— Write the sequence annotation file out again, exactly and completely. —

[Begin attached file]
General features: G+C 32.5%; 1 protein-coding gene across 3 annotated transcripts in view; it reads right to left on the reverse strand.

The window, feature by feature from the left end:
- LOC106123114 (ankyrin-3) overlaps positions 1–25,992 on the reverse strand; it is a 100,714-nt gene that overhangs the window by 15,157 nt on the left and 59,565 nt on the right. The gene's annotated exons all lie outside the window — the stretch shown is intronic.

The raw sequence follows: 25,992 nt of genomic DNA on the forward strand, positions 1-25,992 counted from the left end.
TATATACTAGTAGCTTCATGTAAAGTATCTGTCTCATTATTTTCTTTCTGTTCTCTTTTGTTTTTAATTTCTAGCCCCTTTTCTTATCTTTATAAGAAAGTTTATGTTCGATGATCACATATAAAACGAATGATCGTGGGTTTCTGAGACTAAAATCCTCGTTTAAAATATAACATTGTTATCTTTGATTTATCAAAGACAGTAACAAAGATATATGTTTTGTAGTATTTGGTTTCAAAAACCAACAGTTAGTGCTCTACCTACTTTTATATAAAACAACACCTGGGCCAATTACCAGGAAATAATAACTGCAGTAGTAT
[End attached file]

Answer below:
General features: G+C 32.5%; 1 protein-coding gene across 3 annotated transcripts in view; it reads right to left on the reverse strand.

The window, feature by feature from the left end:
- LOC106123114 (ankyrin-3) overlaps positions 1–25,992 on the reverse strand; it is a 100,714-nt gene that overhangs the window by 15,157 nt on the left and 59,565 nt on the right. The gene's annotated exons all lie outside the window — the stretch shown is intronic.

The raw sequence follows: 25,992 nt of genomic DNA on the forward strand, positions 1-25,992 counted from the left end.
TATATACTAGTAGCTTCATGTAAAGTATCTGTCTCATTATTTTCTTTCTGTTCTCTTTTGTTTTTAATTTCTAGCCCCTTTTCTTATCTTTATAAGAAAGTTTATGTTCGATGATCACATATAAAACGAATGATCGTGGGTTTCTGAGACTAAAATCCTCGTTTAAAATATAACATTGTTATCTTTGATTTATCAAAGACAGTAACAAAGATATATGTTTTGTAGTATTTGGTTTCAAAAACCAACAGTTAGTGCTCTACCTACTTTTATATAAAACAACACCTGGGCCAATTACCAGGAAATAATAACTGCAGTAGTAT